Dr. Peter Saunders, CEO of the U.K.-based Christian Medical Fellowship (CMF) and campaign director of the anti-euthanasia group Care Not Killing, points to reports that as many as half of Belgian euthanasia cases go unreported, and as many as a third are involuntary. A recent poll of Belgian pro-euthanasia nurses found half admitted to having killed people who did not request it (though it is illegal for nurses to perform euthanasia at all).
Last spring, the European Institute for Bioethics (IEB) published a report marking the 10-year anniversary of the euthanasia law. It noted the Belgian government’s toothless oversight. In more than 5,500 cases of euthanasia, there was not a single case investigated, and there was a “total absence of any sanctions” in the most suspect cases, the report said.
The report described a “trivialization” of euthanasia in Belgium. “Initially legalized under very strict conditions, euthanasia has gradually become a very normal and even ordinary act to which patients are deemed to ‘have a right.’”
Even so, the case of the Verbessem brothers “shocked the public, who didn’t realize that euthanasia is permitted when death is not imminent,” Carine Brochier, a project manager at IEB in Brussels and one of the report’s authors, told the Register.
But acclimatization to such deaths is well under way, she added. “People are so afraid of pain and suffering and infirmity. And [right-to-die advocates] have turned it into the only way to die in these circumstances.”
“It’s all made to sound so nice and serene,” Brochier said, citing the case of the twins. “A cup of coffee and a little wave ‘bye-bye.’ I cannot believe it was so painless for the mother of these twins. What was she suffering? It is very macabre.”
Killing the Vulnerable
Brochier said her organization is now monitoring a growing illegal trend to euthanize handicapped newborns and incompetent adults.
The proposed new legislation will make such cases legal and perhaps, with time, ordinary as well. But it goes a step further in proposing to disallow institutional conscientious objection. Catholic hospitals, if the law passes, would not be allowed to prohibit doctors from committing euthanasia. It would also make it compulsory for doctors who oppose euthanasia to refer patients seeking suicide to a willing doctor.
“These latest developments are a chilling reminder of how incremental extension will happen inevitably once the law changes and the public conscience is eroded,” said the CMF’s Saunders.
Still, there is little evidence that Belgium’s easy euthanasia is dissuading legislators in other regions. The government of the Canadian province is considering labeling euthanasia “medical treatment,” though the Montreal Gazette assured readers in January that restrictions will be “much tighter than in Oregon or Belgium.”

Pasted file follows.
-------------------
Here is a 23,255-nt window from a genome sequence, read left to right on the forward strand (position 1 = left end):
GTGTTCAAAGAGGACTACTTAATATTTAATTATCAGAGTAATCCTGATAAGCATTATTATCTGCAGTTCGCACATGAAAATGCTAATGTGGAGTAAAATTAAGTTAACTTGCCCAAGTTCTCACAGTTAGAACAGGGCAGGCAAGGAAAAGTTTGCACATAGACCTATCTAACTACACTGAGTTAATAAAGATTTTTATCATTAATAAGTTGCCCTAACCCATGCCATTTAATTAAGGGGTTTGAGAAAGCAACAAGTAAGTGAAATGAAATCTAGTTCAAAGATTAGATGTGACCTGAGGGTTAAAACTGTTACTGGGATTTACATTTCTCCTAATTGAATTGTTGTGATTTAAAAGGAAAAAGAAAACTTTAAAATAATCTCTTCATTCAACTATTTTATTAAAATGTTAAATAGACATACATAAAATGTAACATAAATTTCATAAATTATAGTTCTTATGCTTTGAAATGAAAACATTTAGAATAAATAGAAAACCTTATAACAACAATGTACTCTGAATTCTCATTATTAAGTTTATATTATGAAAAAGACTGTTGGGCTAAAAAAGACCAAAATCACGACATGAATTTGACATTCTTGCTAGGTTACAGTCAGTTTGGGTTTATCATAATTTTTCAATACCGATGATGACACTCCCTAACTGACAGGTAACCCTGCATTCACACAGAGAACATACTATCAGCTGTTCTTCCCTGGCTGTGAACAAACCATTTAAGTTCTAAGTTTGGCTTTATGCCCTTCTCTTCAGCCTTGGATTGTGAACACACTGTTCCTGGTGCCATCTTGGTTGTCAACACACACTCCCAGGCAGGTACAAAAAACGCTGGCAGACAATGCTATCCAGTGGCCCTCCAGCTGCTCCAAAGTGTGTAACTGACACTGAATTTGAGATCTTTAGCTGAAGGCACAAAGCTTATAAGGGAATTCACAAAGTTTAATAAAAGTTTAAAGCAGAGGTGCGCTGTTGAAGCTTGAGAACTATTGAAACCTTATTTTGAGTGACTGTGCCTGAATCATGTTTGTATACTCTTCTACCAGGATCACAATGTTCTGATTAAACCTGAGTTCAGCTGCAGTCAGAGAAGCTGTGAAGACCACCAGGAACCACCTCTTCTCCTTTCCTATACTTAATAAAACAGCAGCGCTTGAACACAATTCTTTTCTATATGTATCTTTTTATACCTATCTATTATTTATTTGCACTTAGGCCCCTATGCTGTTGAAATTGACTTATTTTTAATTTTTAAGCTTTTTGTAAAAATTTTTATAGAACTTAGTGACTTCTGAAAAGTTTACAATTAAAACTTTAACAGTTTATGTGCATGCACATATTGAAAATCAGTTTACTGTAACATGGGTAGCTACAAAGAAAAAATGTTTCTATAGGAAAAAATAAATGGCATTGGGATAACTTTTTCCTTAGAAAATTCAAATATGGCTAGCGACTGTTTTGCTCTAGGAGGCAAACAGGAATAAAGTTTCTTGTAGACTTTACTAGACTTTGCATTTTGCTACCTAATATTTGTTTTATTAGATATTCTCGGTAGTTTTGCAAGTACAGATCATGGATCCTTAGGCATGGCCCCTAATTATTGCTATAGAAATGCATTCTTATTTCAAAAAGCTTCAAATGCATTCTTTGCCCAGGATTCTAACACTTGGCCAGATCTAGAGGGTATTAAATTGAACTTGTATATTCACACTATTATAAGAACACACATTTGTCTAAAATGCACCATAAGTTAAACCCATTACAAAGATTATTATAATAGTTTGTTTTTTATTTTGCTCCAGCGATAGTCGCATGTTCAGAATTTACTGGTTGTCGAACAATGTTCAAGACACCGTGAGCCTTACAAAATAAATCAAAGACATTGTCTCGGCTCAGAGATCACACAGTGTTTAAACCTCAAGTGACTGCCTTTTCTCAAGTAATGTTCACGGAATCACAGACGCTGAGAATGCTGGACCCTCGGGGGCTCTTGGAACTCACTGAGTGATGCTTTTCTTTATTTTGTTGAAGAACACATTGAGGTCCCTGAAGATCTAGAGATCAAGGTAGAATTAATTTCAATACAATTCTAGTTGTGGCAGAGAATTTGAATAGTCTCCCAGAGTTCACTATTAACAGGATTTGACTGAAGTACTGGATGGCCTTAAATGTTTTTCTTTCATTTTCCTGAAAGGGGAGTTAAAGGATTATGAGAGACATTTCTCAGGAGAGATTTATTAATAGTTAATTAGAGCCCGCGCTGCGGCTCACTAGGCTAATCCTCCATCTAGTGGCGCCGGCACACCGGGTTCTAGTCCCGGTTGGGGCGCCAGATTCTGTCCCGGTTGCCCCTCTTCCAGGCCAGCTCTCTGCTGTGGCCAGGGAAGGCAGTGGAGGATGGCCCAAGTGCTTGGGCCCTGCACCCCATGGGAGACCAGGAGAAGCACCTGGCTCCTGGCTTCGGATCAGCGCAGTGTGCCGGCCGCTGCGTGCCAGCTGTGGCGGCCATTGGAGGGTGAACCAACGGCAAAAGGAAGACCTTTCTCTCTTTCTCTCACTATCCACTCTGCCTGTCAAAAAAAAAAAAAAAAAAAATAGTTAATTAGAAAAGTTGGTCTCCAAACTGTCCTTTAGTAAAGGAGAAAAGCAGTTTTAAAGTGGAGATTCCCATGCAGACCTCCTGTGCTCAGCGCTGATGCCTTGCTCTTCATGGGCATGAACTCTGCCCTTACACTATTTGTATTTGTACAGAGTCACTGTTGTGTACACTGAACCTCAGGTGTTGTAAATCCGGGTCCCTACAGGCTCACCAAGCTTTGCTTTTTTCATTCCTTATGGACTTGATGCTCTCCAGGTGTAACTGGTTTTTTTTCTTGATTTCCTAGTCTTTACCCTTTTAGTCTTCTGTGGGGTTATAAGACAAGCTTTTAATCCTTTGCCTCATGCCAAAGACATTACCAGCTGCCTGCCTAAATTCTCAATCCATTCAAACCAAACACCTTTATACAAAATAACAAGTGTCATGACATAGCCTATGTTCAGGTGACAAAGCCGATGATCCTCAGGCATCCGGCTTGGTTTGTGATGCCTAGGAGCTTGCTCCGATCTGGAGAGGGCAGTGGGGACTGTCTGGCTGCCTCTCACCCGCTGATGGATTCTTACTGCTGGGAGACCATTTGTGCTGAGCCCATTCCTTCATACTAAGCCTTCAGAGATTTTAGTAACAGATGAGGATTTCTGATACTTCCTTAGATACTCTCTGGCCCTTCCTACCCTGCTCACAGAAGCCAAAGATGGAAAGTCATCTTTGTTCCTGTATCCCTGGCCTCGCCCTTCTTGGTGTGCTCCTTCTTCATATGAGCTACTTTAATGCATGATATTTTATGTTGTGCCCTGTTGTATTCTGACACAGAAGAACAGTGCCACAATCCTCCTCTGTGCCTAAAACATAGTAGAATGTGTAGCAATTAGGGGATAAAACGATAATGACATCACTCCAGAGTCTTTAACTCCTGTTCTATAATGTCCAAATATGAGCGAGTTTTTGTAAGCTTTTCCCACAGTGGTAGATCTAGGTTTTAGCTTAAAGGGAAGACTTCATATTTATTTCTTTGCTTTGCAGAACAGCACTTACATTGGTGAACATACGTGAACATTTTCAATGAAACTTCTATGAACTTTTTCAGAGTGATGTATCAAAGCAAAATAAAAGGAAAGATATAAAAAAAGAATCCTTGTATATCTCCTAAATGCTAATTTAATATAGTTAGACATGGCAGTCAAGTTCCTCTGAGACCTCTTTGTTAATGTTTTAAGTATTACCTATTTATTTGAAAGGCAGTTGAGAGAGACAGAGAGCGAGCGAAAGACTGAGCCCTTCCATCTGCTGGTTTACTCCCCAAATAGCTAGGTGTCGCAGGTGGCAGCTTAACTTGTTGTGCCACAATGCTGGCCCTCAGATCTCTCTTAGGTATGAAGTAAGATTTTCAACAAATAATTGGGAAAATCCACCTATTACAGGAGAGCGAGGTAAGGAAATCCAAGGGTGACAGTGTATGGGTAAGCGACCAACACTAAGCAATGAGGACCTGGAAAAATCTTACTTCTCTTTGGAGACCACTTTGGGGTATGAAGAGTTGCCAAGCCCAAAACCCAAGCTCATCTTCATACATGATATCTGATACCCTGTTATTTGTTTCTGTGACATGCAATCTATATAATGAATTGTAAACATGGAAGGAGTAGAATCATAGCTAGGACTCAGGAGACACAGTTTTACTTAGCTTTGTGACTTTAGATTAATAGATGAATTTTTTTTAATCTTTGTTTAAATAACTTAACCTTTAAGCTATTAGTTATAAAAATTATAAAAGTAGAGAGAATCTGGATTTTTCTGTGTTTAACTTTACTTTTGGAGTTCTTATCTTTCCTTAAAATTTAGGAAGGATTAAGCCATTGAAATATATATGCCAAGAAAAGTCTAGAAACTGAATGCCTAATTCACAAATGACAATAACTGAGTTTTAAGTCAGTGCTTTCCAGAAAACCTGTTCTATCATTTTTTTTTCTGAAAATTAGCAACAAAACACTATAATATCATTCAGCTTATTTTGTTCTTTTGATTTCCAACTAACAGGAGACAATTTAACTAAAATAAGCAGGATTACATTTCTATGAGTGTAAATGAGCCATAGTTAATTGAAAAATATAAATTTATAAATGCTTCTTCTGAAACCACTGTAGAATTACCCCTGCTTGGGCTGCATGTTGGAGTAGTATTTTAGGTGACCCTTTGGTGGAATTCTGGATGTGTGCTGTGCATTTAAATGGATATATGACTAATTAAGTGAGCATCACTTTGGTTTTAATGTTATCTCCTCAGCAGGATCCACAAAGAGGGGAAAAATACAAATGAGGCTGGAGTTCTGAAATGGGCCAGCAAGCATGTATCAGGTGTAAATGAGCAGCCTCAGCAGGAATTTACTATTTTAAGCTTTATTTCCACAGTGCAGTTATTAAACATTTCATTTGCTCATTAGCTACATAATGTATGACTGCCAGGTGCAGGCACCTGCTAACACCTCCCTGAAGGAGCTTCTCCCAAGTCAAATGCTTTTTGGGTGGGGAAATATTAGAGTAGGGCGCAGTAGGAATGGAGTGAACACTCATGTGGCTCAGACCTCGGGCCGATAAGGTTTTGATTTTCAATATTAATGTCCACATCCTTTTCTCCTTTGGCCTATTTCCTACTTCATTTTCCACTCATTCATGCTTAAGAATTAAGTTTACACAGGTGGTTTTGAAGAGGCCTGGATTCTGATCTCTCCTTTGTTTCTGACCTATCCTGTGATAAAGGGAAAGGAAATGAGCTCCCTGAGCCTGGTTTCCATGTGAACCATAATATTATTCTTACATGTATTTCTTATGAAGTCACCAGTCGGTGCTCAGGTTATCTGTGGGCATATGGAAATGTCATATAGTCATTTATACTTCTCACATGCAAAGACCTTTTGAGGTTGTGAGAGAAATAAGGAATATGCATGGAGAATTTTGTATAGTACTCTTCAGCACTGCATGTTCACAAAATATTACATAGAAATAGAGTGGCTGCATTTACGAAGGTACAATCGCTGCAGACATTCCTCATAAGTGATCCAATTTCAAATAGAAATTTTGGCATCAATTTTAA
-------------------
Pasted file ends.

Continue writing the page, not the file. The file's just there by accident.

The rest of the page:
And, on Feb. 7, The Associated Press reported, the Health and Senior Services Committee of the New Jersey General Assembly voted 7-2 in favor of a bill now before the state Legislature to authorize doctor-assisted suicide. If the bill is passed into law by New Jersey legislators, the state would become the third U.S. state to allow euthanasia, along with Oregon, Washington and Montana.
American euthanasia opponent Wesley Smith reported Feb. 10 about a shocking new case in Belgium involving a female psychiatric patient suffering from anorexia nervosa, who was killed by her current psychiatrist after being sexually abused by her previous psychiatrist.
“That’s why they call it the culture of death,” Smith commented at the conclusion of his Feb. 10 blog post about the Belgium woman’s death. “And it is steaming our way.”
‘Hurry Up and Die’
In other regions with low birth rates, unprecedented demographic changes are also putting euthanasia on the agenda. Japan’s finance minister, Taro Aso, bluntly captured the pro-euthanasia spirit when he told a meeting of the National Council on Social Security in January that his country’s elderly and “tube people” should “hurry up and die” to cut their medical expenses.
“Heaven forbid, if you are forced to live on when you want to die,” Aso said. “I would wake up feeling increasingly bad knowing that [treatment] was all being paid for by the government.”
People behind the groundswell of support for euthanasia should “wake up and see the future,” Sylvia Ann Hoskins, a retired professor of nursing and moral theology in Scotland told the Register. Referring to the Belgian twins, she said, “They were failed. They should have been helped; and, instead, they were dispensed with by people who said, ‘We agree with you. Your life is of no value. You should be killed.’”
Once euthanasia is legalized, critics note, there is little recourse for people to protect themselves from those powers, whether they want euthanasia or not.
Said Hoskins, “Do you want your doctors and nurses as legal hired assassins for the government? Think again.”
Celeste McGovern writes from Scotland.